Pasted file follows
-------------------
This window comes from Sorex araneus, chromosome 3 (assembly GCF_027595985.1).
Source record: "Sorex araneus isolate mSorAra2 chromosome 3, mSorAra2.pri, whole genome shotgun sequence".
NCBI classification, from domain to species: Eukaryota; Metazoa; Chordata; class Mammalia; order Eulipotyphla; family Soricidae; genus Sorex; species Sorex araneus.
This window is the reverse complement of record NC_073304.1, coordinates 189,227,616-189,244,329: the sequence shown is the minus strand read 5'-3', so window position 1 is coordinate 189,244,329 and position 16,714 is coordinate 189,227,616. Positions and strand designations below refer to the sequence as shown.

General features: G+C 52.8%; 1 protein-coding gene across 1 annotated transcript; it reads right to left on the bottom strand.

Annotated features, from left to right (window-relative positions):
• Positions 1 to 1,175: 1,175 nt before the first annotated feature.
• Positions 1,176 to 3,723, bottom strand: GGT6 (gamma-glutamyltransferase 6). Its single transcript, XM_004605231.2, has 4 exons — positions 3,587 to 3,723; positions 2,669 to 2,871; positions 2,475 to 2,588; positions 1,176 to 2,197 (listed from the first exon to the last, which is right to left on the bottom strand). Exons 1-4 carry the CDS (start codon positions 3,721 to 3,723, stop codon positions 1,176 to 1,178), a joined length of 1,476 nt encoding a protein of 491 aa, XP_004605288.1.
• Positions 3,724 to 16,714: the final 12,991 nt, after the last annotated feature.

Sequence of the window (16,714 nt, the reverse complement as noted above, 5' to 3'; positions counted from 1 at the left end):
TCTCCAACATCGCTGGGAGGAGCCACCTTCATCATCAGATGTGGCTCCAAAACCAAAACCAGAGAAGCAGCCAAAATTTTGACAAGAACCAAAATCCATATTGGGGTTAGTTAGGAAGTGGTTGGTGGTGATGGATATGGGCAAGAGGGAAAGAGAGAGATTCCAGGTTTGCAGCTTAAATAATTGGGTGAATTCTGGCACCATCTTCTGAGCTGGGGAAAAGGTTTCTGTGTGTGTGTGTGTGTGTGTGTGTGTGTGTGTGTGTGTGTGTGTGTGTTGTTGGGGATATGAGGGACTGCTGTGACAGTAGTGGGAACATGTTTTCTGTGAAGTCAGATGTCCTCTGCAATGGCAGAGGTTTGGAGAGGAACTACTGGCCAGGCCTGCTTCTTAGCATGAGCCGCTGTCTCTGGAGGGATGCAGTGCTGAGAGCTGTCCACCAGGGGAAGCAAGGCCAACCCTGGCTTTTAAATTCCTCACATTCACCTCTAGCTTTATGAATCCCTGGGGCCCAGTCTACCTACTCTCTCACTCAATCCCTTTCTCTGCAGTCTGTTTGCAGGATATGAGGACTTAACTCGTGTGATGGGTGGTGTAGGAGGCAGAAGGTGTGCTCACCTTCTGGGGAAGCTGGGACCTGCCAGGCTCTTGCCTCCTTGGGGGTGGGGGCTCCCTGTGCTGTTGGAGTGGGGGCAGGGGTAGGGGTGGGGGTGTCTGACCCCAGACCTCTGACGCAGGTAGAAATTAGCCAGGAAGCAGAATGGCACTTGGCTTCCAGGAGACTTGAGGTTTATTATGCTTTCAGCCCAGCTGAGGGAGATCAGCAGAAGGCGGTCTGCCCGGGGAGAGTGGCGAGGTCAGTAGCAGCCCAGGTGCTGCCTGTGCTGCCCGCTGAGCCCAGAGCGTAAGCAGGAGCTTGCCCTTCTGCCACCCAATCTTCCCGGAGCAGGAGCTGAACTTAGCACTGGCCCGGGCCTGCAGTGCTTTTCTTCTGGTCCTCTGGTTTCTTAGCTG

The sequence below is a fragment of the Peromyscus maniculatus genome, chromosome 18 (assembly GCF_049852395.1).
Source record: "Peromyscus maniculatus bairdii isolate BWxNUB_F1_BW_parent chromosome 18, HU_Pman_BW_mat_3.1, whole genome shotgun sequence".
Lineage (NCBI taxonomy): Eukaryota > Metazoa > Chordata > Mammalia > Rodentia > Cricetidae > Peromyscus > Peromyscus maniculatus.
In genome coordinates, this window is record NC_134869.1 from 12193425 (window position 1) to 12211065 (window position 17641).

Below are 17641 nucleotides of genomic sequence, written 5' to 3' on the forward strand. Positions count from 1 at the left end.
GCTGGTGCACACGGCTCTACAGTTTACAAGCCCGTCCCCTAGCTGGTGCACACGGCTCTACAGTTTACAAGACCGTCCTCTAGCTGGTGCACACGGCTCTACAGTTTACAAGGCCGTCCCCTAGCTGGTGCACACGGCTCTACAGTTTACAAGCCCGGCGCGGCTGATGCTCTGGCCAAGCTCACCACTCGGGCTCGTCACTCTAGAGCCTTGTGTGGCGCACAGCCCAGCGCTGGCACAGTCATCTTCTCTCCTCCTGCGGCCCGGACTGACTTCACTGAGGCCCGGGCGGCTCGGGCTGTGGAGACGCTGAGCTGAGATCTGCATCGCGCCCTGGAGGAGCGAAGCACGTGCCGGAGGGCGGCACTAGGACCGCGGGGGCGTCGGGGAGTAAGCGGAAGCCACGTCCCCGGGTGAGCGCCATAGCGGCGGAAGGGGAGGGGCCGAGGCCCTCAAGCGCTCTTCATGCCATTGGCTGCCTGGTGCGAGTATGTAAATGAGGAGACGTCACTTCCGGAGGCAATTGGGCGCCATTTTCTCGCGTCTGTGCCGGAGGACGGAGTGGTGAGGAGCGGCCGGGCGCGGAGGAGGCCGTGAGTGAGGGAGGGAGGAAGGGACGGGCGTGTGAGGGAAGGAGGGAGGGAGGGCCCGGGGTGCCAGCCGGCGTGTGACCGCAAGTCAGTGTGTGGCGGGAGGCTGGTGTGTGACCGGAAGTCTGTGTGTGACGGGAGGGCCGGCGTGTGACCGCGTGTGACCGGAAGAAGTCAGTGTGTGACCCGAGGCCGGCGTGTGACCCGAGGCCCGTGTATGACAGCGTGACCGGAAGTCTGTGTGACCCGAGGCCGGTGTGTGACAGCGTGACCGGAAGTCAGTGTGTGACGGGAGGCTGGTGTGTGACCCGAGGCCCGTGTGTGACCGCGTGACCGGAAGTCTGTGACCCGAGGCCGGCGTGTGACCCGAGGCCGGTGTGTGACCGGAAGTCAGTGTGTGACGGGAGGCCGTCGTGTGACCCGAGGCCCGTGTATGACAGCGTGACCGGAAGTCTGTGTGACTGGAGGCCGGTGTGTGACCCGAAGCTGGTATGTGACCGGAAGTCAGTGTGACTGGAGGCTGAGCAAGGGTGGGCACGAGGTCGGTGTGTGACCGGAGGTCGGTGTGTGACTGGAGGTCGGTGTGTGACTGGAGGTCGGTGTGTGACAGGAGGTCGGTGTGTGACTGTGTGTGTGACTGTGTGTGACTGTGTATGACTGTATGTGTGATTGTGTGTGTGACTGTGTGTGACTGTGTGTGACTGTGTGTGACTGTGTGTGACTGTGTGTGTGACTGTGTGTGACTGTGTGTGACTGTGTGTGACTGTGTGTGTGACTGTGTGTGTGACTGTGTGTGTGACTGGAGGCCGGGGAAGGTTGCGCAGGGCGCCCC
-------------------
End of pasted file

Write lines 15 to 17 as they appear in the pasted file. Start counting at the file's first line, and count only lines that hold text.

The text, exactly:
In genome coordinates, this window is record NC_134869.1 from 12193425 (window position 1) to 12211065 (window position 17641).

Below are 17641 nucleotides of genomic sequence, written 5' to 3' on the forward strand. Positions count from 1 at the left end.
GCTGGTGCACACGGCTCTACAGTTTACAAGCCCGTCCCCTAGCTGGTGCACACGGCTCTACAGTTTACAAGACCGTCCTCTAGCTGGTGCACACGGCTCTACAGTTTACAAGGCCGTCCCCTAGCTGGTGCACACGGCTCTACAGTTTACAAGCCCGGCGCGGCTGATGCTCTGGCCAAGCTCACCACTCGGGCTCGTCACTCTAGAGCCTTGTGTGGCGCACAGCCCAGCGCTGGCACAGTCATCTTCTCTCCTCCTGCGGCCCGGACTGACTTCACTGAGGCCCGGGCGGCTCGGGCTGTGGAGACGCTGAGCTGAGATCTGCATCGCGCCCTGGAGGAGCGAAGCACGTGCCGGAGGGCGGCACTAGGACCGCGGGGGCGTCGGGGAGTAAGCGGAAGCCACGTCCCCGGGTGAGCGCCATAGCGGCGGAAGGGGAGGGGCCGAGGCCCTCAAGCGCTCTTCATGCCATTGGCTGCCTGGTGCGAGTATGTAAATGAGGAGACGTCACTTCCGGAGGCAATTGGGCGCCATTTTCTCGCGTCTGTGCCGGAGGACGGAGTGGTGAGGAGCGGCCGGGCGCGGAGGAGGCCGTGAGTGAGGGAGGGAGGAAGGGACGGGCGTGTGAGGGAAGGAGGGAGGGAGGGCCCGGGGTGCCAGCCGGCGTGTGACCGCAAGTCAGTGTGTGGCGGGAGGCTGGTGTGTGACCGGAAGTCTGTGTGTGACGGGAGGGCCGGCGTGTGACCGCGTGTGACCGGAAGAAGTCAGTGTGTGACCCGAGGCCGGCGTGTGACCCGAGGCCCGTGTATGACAGCGTGACCGGAAGTCTGTGTGACCCGAGGCCGGTGTGTGACAGCGTGACCGGAAGTCAGTGTGTGACGGGAGGCTGGTGTGTGACCCGAGGCCCGTGTGTGACCGCGTGACCGGAAGTCTGTGACCCGAGGCCGGCGTGTGACCCGAGGCCGGTGTGTGACCGGAAGTCAGTGTGTGACGGGAGGCCGTCGTGTGACCCGAGGCCCGTGTATGACAGCGTGACCGGAAGTCTGTGTGACTGGAGGCCGGTGTGTGACCCGAAGCTGGTATGTGACCGGAAGTCAGTGTGACTGGAGGCTGAGCAAGGGTGGGCACGAGGTCGGTGTGTGACCGGAGGTCGGTGTGTGACTGGAGGTCGGTGTGTGACTGGAGGTCGGTGTGTGACAGGAGGTCGGTGTGTGACTGTGTGTGTGACTGTGTGTGACTGTGTATGACTGTATGTGTGATTGTGTGTGTGACTGTGTGTGACTGTGTGTGACTGTGTGTGACTGTGTGTGACTGTGTGTGTGACTGTGTGTGACTGTGTGTGACTGTGTGTGACTGTGTGTGTGACTGTGTGTGTGACTGTGTGTGTGACTGGAGGCCGGGGAAGGTTGCGCAGGGCGCCCC